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Ask Astro: Can an observer ever see something fall into a black hole?

The short answer is no. And that's because some weird things happen when objects approach the speed of light.

RELATED TOPICS: EXOTIC OBJECTS
ASYSK1122_01
Falling into a black hole would not be a peaceful ride. The intense gravity would stretch a person out like spaghetti.
Astronomy: Roen Kelly
Does an object approaching the event horizon of a black hole ever actually breach the event horizon from the point of view of observers far outside of the black hole?

Tom Dempsey 
Chadds Ford, Pennsylvania 


This is a fantastic question, and the answer highlights some of the most counterintuitive aspects of the theory of general relativity. The short answer is no, but let’s delve deeper into a few of the strange things that happen when objects approach the speed of light. 

To an outside observer, as an object falls toward the event horizon (the point of no return where not even light can escape the gravitational pull of a black hole), two effects come into play. As light leaves the high gravitational field surrounding the black hole and reaches the observer — who is in a lower gravitational field — it loses energy. So, because light becomes more red at lower energies, the object seems to get redder and redder as it approaches the event horizon.

In addition, general relativity predicts that when an observer in a low-gravity environment observes an object in a high-gravity one, the observer will see time pass more slowly for the object. This slowing means that the light emitted by the falling object will be spread out over a much longer time. If you reduce the rate at which light is emitted, it will appear dimmer and dimmer. From the observer’s point of view, as the object approaches the event horizon, time will slow to the point where it will take longer than the lifetime of the universe for the object to emit individual photons.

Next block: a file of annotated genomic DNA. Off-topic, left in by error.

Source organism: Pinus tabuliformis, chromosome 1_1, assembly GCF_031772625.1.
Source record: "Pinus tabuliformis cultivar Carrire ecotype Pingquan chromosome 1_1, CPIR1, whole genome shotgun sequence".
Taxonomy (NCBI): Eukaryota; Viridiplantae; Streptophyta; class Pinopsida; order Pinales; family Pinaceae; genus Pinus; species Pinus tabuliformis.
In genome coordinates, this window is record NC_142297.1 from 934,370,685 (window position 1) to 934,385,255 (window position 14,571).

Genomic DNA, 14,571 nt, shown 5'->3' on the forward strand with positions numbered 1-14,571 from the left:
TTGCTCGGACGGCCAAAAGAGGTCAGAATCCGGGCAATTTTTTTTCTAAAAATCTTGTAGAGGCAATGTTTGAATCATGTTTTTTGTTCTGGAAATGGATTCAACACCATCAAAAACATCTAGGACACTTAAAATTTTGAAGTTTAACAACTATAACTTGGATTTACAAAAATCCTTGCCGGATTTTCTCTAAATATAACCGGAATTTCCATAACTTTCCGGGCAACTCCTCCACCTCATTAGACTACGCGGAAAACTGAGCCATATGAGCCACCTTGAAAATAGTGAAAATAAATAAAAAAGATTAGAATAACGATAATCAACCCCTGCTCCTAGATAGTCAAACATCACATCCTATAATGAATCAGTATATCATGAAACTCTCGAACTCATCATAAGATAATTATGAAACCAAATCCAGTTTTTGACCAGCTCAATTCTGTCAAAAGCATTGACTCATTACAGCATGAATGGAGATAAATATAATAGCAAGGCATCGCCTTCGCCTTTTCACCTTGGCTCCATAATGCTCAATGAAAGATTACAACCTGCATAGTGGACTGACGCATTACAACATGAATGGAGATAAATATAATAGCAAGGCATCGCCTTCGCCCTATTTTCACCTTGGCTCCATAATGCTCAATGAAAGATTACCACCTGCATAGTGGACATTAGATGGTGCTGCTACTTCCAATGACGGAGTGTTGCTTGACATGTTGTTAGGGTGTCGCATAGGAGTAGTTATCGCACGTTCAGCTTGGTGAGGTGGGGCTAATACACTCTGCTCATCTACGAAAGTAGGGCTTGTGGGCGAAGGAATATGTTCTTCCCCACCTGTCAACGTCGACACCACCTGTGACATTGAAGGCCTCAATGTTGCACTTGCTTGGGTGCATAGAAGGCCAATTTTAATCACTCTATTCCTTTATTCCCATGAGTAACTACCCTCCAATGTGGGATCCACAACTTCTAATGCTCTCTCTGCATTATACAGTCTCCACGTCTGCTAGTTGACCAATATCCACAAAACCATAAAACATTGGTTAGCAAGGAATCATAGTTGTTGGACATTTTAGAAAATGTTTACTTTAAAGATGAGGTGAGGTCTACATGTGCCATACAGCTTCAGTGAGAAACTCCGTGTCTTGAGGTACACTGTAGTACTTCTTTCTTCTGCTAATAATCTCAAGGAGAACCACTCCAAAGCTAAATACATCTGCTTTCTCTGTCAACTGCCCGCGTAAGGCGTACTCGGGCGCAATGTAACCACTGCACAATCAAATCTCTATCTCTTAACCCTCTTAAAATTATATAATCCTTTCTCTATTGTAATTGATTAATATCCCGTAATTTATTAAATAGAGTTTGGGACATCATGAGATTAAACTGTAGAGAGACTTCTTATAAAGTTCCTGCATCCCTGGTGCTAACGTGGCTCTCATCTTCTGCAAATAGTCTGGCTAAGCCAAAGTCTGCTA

Thus, as an object falls toward the event horizon of a black hole, it will redden in appearance. It will also appear to emit light more slowly, and thus will become dimmer. The combination of these two effects are that an external observer will see the object redden and fade out of sight, but they will never see it cross the event horizon.

Don Lincoln 
Particle Physicist, Fermi National Accelerator Laboratory, Batavia, Illinois 
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